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The Angara family has been in development since the 1990s, but funding problems have delayed its entry into service. This year's first flight will see the smallest of the four, the A1.2, fly.

Using one core, the A1.2 liftoff weight is 376,000 pounds, and the payload capability for a 124-mile orbit is 8,300 pounds. There was a smaller Angara, the A1.1, with a 4,400-pound payload ability, but plans for that vehicle have been canceled. It and the A1.2 were supposed to fly by 2011.

There is a super-heavy version of Angara, the A7, in the works. This has a 2.4 million-pound liftoff weight, and its 124-mile orbit payload capability is 77,000 pounds.

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Photos: Month in Space: January 2014

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  1. Southern stargazing

    Stars, galaxies and nebulas dot the skies over the European Southern Observatory's La Silla Paranal Observatory in Chile, in a picture released on Jan. 7. This image also shows three of the four movable units that feed light into the Very Large Telescope Interferometer, the world's most advanced optical instrument. Combining to form one larger telescope, they are greater than the sum of their parts: They reveal details that would otherwise be visible only through a telescope as large as the distance between them. (Y. Beletsky / ESO) Back to slideshow navigation
  2. A balloon's view

    Cameras captured the Grandville High School RoboDawgs' balloon floating through Earth's upper atmosphere during its ascent on Dec. 28, 2013. The Grandville RoboDawgs’ first winter balloon launch reached an estimated altitude of 130,000 feet, or about 25 miles, according to coaches Mike Evele and Doug Hepfer. It skyrocketed past the team’s previous 100,000-feet record set in June. The RoboDawgs started with just one robotics team in 1998, but they've grown to support more than 30 teams at public schools in Grandville, Mich. (Kyle Moroney / AP) Back to slideshow navigation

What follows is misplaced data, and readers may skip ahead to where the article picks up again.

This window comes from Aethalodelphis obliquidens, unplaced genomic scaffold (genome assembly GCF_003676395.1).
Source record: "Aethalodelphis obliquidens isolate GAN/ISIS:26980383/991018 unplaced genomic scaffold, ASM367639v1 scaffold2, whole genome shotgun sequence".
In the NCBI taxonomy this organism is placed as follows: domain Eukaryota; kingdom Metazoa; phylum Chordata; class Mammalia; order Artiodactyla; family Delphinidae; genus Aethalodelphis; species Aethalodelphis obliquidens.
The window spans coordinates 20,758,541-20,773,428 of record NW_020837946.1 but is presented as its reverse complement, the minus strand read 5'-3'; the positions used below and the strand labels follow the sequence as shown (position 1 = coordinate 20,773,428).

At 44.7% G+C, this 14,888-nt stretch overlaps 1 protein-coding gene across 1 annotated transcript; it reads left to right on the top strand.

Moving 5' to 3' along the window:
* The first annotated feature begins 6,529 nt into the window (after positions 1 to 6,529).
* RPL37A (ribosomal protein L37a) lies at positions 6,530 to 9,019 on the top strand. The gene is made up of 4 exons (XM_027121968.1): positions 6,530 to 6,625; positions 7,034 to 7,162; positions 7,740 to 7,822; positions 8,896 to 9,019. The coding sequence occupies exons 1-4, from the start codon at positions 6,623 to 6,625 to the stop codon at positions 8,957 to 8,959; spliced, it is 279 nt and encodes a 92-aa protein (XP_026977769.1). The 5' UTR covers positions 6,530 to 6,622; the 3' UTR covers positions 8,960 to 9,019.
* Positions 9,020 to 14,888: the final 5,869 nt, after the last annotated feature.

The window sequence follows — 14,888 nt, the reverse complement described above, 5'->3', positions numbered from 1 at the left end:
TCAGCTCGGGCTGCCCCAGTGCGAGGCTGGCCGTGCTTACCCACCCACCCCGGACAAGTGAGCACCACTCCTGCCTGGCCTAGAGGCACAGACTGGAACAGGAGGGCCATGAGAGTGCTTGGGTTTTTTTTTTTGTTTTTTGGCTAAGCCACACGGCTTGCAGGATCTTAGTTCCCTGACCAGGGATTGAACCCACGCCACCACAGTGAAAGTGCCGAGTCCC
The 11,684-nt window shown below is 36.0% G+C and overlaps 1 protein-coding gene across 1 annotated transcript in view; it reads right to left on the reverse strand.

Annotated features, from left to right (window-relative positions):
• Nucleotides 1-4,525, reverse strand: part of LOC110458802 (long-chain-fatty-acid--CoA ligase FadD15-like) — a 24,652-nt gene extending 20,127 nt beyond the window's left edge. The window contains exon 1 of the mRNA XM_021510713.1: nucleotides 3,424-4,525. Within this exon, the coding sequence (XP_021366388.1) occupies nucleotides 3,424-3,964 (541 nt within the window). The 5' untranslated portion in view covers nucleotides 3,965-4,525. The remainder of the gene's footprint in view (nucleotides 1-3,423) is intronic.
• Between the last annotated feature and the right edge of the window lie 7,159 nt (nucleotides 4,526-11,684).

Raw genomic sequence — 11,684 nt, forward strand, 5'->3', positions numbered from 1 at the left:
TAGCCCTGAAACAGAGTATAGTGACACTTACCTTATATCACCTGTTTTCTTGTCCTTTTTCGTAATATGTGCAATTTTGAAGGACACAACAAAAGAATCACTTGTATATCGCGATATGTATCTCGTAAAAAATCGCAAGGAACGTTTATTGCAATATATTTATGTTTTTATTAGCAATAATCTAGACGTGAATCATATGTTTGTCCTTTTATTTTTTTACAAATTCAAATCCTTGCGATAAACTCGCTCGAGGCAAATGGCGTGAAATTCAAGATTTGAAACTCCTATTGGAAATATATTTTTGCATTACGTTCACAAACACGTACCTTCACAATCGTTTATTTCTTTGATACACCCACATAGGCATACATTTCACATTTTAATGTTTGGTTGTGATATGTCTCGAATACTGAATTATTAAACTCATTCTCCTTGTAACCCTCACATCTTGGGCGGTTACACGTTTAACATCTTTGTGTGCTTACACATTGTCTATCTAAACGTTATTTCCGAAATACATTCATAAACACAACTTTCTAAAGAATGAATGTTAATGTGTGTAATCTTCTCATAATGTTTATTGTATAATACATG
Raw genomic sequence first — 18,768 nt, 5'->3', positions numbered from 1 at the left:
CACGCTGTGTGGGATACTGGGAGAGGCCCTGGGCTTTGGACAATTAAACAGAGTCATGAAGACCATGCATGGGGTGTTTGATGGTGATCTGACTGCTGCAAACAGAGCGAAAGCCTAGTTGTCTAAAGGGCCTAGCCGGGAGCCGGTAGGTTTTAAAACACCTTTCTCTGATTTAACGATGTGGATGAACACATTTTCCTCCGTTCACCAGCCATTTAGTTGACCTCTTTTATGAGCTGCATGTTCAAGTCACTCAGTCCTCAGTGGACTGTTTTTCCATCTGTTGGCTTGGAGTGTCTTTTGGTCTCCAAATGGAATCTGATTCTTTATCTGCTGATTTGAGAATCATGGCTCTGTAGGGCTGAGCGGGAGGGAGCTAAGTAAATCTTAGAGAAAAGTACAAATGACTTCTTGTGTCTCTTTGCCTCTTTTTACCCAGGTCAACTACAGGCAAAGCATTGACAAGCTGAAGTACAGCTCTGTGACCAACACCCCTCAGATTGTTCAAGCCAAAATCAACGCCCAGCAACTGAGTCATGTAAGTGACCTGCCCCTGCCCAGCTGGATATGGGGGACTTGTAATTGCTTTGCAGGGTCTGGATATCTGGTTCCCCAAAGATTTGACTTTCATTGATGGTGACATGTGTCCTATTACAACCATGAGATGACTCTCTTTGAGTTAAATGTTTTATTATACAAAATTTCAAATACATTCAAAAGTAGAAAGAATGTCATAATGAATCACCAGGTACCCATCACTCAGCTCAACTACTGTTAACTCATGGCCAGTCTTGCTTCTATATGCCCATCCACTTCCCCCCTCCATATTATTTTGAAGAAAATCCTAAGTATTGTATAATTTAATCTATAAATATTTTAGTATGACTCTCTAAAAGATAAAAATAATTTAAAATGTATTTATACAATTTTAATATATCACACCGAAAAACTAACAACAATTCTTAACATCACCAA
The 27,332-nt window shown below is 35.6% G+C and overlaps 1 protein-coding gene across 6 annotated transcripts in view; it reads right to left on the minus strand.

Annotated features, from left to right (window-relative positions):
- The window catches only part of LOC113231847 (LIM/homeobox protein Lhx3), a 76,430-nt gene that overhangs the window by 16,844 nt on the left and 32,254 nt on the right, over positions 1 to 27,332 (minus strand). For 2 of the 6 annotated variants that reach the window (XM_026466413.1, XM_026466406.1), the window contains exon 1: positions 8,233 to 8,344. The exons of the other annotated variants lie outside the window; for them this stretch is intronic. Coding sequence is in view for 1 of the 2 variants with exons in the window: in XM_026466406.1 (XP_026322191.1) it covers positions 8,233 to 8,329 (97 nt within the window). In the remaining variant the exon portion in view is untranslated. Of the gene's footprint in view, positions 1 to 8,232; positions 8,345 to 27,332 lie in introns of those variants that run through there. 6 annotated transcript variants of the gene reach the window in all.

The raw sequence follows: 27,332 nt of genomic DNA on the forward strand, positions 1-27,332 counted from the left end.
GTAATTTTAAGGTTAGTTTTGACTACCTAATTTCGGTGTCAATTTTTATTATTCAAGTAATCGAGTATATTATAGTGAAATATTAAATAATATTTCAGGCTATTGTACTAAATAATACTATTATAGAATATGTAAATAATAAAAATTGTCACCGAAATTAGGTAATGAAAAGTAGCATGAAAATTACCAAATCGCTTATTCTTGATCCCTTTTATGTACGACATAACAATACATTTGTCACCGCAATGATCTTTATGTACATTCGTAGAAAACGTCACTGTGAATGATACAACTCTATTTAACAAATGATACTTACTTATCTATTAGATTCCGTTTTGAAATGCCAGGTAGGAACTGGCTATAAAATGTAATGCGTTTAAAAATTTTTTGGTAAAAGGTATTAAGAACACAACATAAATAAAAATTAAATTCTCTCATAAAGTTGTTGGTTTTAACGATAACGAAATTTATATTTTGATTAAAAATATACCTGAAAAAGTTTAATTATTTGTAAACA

3. Spacemen at work

    Russian cosmonauts Oleg Kotov, right, and Sergey Ryazanskiy perform maintenance on the International Space Station on Jan. 27. During the six-hour, eight-minute spacewalk, Kotov and Ryazanskiy completed the installation of a pair of high-fidelity cameras that experienced connectivity issues during a Dec. 27 spacewalk. The cosmonauts also retrieved scientific gear outside the station's Russian segment. (NASA) Back to slideshow navigation
  4. Special delivery

    The International Space Station's Canadian-built robotic arm moves toward Orbital Sciences Corp.'s Cygnus autonomous cargo craft as it approaches the station for a Jan. 12 delivery. The mountains below are the southwestern Alps. (NASA) Back to slideshow navigation
  5. Accidental art

    A piece of art? A time-lapse photo? A flickering light show? At first glance, this image looks nothing like the images we're used to seeing from the Hubble Space Telescope. But it's a genuine Hubble frame that was released on Jan. 27. Hubble's team suspects that the telescope's Fine Guidance System locked onto a bad guide star, potentially a double star or binary. This caused an error in the tracking system, resulting in a remarkable picture of brightly colored stellar streaks. The prominent red streaks are from stars in the globular cluster NGC 288. (NASA / ESA) Back to slideshow navigation